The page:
Consolations: The Solace, Nourishment and Underlying Meaning of Everyday Words

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Many Rivers Press, 2014 - PHILOSOPHY - 245 pages
With the imagery of a poet and the reflection of a philosopher, David Whyte turns his attention to 52 ordinary words, each its own particular doorway into the underlying currents of human life. Beginning with Alone and closing with Work, each chapter is a meditation on meaning and context, an invitation to shift and broaden our perspectives on the inevitable vicissitudes of life: pain and joy, honesty and anger, confession and vulnerability, the experience of feeling besieged and the desire to run away from it all. Through this lens, procrastination may be a necessary ripening; hiding an act of freedom; and shyness the appropriate confusion and helplessness that accompanies the first stage of revelation. Consolations invites readers into a poetic and thoughtful consideration of words whose meaning and interpretation influence the paths we choose and the way we traverse them throughout our lives.

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About the author (2014)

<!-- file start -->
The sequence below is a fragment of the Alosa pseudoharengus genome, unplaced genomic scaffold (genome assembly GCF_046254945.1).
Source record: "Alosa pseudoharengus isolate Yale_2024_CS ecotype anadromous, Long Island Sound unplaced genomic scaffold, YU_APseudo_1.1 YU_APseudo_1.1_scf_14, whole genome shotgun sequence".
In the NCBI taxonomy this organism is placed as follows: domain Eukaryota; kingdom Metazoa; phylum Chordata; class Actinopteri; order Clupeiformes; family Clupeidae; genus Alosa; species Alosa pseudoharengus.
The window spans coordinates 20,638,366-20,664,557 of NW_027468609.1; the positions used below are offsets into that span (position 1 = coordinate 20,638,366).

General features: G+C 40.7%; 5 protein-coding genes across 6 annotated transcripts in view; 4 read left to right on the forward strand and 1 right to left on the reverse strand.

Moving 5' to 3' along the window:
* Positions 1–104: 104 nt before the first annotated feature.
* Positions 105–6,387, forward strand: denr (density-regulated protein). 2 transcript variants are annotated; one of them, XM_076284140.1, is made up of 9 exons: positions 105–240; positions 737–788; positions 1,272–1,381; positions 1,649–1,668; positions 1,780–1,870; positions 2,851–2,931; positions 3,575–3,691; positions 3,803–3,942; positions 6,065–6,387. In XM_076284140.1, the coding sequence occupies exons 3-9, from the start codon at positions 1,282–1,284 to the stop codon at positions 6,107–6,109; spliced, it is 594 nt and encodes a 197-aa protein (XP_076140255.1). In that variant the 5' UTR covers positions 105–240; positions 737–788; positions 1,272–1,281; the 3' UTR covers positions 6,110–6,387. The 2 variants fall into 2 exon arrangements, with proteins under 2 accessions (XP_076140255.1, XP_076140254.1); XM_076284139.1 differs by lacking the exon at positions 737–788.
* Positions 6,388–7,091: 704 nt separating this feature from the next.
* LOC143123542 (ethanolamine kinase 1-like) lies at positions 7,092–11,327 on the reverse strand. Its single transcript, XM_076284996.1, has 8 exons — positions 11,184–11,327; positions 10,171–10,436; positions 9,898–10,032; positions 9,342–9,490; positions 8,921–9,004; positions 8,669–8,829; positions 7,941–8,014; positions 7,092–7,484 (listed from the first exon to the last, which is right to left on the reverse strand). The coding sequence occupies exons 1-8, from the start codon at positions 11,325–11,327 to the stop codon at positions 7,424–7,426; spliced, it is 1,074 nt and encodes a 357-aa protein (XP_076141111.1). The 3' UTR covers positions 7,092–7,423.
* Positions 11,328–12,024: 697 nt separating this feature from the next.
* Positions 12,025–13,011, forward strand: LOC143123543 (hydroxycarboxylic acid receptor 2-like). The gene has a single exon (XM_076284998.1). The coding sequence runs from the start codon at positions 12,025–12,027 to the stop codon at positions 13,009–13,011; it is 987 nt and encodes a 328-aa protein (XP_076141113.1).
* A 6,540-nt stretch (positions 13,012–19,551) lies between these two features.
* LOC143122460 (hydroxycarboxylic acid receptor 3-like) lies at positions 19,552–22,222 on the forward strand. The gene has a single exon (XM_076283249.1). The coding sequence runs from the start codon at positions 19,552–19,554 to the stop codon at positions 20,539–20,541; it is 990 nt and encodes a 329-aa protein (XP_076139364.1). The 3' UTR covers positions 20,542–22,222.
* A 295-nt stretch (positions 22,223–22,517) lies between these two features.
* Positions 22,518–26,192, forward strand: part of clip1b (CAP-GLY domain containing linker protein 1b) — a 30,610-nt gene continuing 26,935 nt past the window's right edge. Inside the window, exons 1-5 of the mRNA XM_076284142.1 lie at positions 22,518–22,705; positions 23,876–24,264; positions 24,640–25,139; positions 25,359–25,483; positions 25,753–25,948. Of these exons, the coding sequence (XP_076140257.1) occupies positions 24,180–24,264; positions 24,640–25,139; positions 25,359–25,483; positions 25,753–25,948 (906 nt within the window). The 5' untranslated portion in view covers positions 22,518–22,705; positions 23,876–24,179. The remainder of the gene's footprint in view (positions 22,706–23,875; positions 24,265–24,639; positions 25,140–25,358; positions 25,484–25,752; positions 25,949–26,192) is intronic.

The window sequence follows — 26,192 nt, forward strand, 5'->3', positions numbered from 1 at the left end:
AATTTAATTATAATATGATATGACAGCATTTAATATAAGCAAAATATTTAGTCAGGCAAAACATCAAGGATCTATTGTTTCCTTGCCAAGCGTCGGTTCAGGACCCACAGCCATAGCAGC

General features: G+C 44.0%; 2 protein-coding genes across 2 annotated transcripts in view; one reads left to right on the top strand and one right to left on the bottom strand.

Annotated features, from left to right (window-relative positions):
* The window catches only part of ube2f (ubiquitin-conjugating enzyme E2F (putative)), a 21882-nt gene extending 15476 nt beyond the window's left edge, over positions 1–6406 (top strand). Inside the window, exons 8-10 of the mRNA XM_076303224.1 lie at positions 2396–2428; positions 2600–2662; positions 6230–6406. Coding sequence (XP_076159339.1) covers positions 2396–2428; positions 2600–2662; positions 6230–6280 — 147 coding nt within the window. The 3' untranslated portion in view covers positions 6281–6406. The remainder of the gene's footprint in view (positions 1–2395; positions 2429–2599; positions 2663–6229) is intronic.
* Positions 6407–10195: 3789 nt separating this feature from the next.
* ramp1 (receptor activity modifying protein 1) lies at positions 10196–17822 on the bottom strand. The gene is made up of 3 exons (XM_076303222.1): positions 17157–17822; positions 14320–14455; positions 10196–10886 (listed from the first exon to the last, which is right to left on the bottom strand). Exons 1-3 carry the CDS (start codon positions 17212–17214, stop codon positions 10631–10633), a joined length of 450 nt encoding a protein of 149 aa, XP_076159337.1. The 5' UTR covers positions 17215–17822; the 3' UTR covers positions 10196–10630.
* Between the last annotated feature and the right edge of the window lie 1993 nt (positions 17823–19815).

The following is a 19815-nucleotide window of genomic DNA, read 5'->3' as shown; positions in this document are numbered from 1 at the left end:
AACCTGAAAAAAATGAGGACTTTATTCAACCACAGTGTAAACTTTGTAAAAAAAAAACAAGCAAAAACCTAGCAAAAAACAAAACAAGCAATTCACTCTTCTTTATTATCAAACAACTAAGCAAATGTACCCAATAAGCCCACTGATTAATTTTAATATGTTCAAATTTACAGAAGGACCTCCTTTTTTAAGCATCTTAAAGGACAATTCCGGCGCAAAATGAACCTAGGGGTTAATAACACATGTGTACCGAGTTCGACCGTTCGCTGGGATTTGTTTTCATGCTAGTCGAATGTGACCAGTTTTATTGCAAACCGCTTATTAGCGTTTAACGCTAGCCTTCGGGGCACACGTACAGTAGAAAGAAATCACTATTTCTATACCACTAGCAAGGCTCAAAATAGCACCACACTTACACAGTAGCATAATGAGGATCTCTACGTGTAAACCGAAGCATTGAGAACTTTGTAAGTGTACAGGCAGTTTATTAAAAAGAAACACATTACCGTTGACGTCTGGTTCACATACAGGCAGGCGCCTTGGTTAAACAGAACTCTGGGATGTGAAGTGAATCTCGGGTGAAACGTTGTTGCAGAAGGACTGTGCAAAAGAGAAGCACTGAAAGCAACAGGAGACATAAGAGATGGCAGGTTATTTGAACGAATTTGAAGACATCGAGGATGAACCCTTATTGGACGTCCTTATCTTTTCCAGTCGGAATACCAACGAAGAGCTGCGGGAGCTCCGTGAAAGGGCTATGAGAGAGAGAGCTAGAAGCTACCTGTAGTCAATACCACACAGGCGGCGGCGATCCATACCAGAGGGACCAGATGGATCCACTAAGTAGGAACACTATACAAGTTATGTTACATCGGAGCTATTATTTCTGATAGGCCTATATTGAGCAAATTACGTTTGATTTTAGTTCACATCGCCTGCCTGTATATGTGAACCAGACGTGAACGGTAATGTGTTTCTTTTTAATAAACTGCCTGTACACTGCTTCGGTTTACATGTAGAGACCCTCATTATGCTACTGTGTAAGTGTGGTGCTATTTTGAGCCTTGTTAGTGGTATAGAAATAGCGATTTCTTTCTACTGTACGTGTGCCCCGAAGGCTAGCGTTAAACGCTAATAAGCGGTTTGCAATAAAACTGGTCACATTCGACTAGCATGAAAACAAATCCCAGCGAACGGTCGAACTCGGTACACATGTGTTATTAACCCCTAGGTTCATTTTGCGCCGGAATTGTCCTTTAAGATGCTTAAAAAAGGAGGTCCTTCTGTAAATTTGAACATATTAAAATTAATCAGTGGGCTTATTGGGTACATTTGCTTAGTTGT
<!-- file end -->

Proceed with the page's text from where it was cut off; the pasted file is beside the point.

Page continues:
Poet David Whyte grew up with a strong, imaginative influence from his Irish mother among the hills and valleys of his father's Yorkshire. He now makes his home, with his family, in the Pacific Northwest of the United States.The author of seven books of poetry and four books of prose, David Whyte holds a degree in Marine Zoology and has traveled extensively, including living and working as a naturalist guide in the Galapagos Islands and leading anthropological and natural history expeditions in the Andes, the Amazon and the Himalaya. He brings this wealth of experience to his poetry, lectures and workshops.His life as a poet has created a readership and listenership in three normally mutually exclusive areas: the literate world of readings that most poets inhabit, the psychological and theological worlds of philosophical enquiry and the world of vocation, work and organizational leadership.An Associate Fellow at Templeton College and Said Business School at the University of Oxford, he is one of the few poets to take his perspectives on creativity into the field of organizational development, where he works with many European, American and international companies. In spring of 2008 he was awarded an honorary doctorate from Neumann College, Pennsylvania. In organizational settings, using poetry and thoughtful commentary, he illustrates how we can foster qualities of courage and engagement; qualities needed if we are to respond to today's call for increased creativity and adaptability in the workplace. He brings a unique and important contribution to our understanding of the nature of individual and organizational change particularly through his perspectives on Conversational Leadership.

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